- The most powerful antidote to an ill-thought-out law in any democratic society is to get rid of a siege mentality, create awareness among citizens and challenge it politically.
The Counter-Terrorism and Security Bill that enjoyed widespread support in Britain received Royal Assent on February 12. But the Muslim community is worried about the implications. The stigmatisation of Muslims, especially after the Paris attacks in January, has reached such a high peak that the bill did not attract enough criticism from mainstream political figures and organisations to significantly water down its discriminatory nature.
Among only a handful of groups that showed concerns against the bill and campaigned to stop it were Muslim students, joined by many university societies across the country, for fear that the bill would restrict and invade the lives of students.
Under the bill, the government will have the power to place a statutory duty on "universities, schools, NHS Trusts and even nurseries to implement measures to prevent radicalism"; this, according to the Federation of Students Islamic Societies will "disproportionately target Muslim students, leading to further stigmatisation and alienation".
Now that the bill has become law, what should citizens who have grave concerns do about it?
One way, of course, is for conscious citizens to watch how the law will be applied in real life and challenge any potential misuse through a robust judicial process.
However, the most powerful antidote to an ill-thought-out law in any democratic society is to get rid of a siege mentality, create awareness among citizens and challenge it politically.
Muslims in Britain are going through unprecedented media and political challenges in recent years. While no civilised society punishes the people for the crimes of a few individuals from within, Muslims have become an exception; they are not only expected to answer for the criminality of their co-religionists but are also being thrown in the dock by our media and political establishments.
Contrary to common-sense wisdom and the established norm, Muslims feel they are presumed "guilty until proven innocent".
The presence and influence of Muslims in the media and politics is weak; some have arrived from countries where political participation is a luxury, if not a crime.
But the British political environment is different and Muslims must not succumb to the easiest option of sitting idle and shouting from the periphery. They, like other groups, have a stake in the affairs of the country.
Politics do matter
Politics does matter for all citizens - and for Muslims, it matters more now. Unless they get involved in the political process, they will always remain underdogs. They should, however, practise smart politics and pick and choose from established political forces in the country. They should avoid putting all their eggs in one basket; block voting for one party can worsen their situation.
The 2015 general election on May 7 is crucial for them and other disadvantaged groups to rise up, organise themselves, forge alliances with right-minded people and influence the outcome. In a democratic society, a group of people, however weak they may appear to be, have a huge leverage in affecting the electoral outcome if they hold their nerve and use their votes strategically - as part of their civic responsibility.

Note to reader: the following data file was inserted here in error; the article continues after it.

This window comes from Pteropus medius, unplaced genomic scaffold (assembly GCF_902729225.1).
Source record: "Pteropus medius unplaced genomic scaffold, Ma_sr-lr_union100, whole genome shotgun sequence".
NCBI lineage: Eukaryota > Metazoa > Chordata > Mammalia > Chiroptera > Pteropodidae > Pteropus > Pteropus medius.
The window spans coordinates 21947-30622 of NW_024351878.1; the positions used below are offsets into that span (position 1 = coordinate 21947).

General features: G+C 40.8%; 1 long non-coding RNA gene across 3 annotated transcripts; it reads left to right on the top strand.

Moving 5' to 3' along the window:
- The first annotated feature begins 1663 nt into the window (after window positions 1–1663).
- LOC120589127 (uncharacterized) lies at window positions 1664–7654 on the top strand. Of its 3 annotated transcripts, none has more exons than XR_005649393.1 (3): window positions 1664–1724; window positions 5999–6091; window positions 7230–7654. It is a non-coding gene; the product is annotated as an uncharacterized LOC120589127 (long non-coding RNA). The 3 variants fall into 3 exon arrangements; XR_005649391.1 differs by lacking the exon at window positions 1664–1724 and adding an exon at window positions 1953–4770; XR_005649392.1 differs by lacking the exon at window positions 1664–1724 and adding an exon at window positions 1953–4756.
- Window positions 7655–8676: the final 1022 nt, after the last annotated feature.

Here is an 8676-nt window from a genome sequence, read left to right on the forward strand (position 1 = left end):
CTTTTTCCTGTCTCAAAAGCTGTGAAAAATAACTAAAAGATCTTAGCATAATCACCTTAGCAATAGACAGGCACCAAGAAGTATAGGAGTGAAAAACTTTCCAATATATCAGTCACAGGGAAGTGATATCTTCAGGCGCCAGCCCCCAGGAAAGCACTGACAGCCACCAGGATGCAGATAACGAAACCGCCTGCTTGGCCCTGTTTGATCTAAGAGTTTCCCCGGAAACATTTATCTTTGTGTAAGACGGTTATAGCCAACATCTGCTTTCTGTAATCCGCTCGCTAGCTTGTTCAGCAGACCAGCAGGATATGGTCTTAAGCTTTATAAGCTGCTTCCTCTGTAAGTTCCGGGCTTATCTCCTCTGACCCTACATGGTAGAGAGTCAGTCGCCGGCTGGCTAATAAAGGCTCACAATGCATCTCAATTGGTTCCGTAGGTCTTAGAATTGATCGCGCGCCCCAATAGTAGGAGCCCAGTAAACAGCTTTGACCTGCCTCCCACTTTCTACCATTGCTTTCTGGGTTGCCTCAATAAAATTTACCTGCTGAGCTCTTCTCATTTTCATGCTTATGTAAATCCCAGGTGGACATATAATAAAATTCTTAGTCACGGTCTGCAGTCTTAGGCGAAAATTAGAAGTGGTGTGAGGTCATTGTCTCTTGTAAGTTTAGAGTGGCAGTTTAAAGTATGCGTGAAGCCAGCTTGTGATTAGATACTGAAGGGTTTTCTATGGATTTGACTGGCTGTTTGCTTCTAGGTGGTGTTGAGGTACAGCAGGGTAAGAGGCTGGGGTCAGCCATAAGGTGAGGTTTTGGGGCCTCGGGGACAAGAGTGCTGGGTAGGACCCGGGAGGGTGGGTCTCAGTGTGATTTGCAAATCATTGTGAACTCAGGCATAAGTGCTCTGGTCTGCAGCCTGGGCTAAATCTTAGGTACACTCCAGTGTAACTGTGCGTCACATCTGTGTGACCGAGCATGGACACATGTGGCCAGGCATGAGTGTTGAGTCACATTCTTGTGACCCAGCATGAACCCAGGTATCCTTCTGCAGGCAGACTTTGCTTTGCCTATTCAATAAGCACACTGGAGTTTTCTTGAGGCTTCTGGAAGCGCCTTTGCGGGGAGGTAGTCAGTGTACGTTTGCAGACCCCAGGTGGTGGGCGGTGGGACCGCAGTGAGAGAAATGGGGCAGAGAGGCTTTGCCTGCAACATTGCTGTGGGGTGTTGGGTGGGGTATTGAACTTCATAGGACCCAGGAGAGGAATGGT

In a democratic society, a group of people, however weak they may appear to be, have a huge leverage in affecting the electoral outcome if they hold their nerve and use their votes strategically - as part of their civic responsibility.
Registering to vote on time is the first step. A country-wide voter registration campaign that started on February 5 is going to end on April 20; only those who register can vote on May 7.
Politics is about serving people and country. However, getting involved in party politics may not be many people's choice. Using other political tools such as lobbying or using pressure tactics to influence policy-making for or against any government decision, etc, are part of the vibrancy of a democratic society.
The Scottish referendum last year that generated an extraordinary vibe, not only in Scotland but across the country, proved that people do care about politics and political outcomes.
To have maximum impact on the political outcome, Muslim communities need a new breed of dynamic and spirited community-anchored young political talents who can turn their current challenges into opportunities.
First generation Muslims have rightly built the basic infrastructure - mosques, community centres, schools, small businesses, etc. They are the community's bricks and mortar - the precious hardware. It is time this infrastructure was used properly and run effectively with businesslike professionalism and excellence - not only for the benefit of Muslims but for all British society. What is needed is effective human software.
The Muslim Council of Britain's recent launch of "British Muslims in Numbers" gives a mixed picture of their challenges and opportunities. While they comprise less than one in 20 of the overall British population, with a higher youth population and entrepreneurial skills they are a strategic asset for Britain.
More educated than a decade ago, the community has a lot to offer to Britain's future.
Dr Muhammad Abdul Bari is an educationalist, author, parenting consultant and commentator on sociopolitical issues.
The views expressed in this article are the author's own and do not necessarily reflect Al Jazeera's editorial policy.
Source: Al Jazeera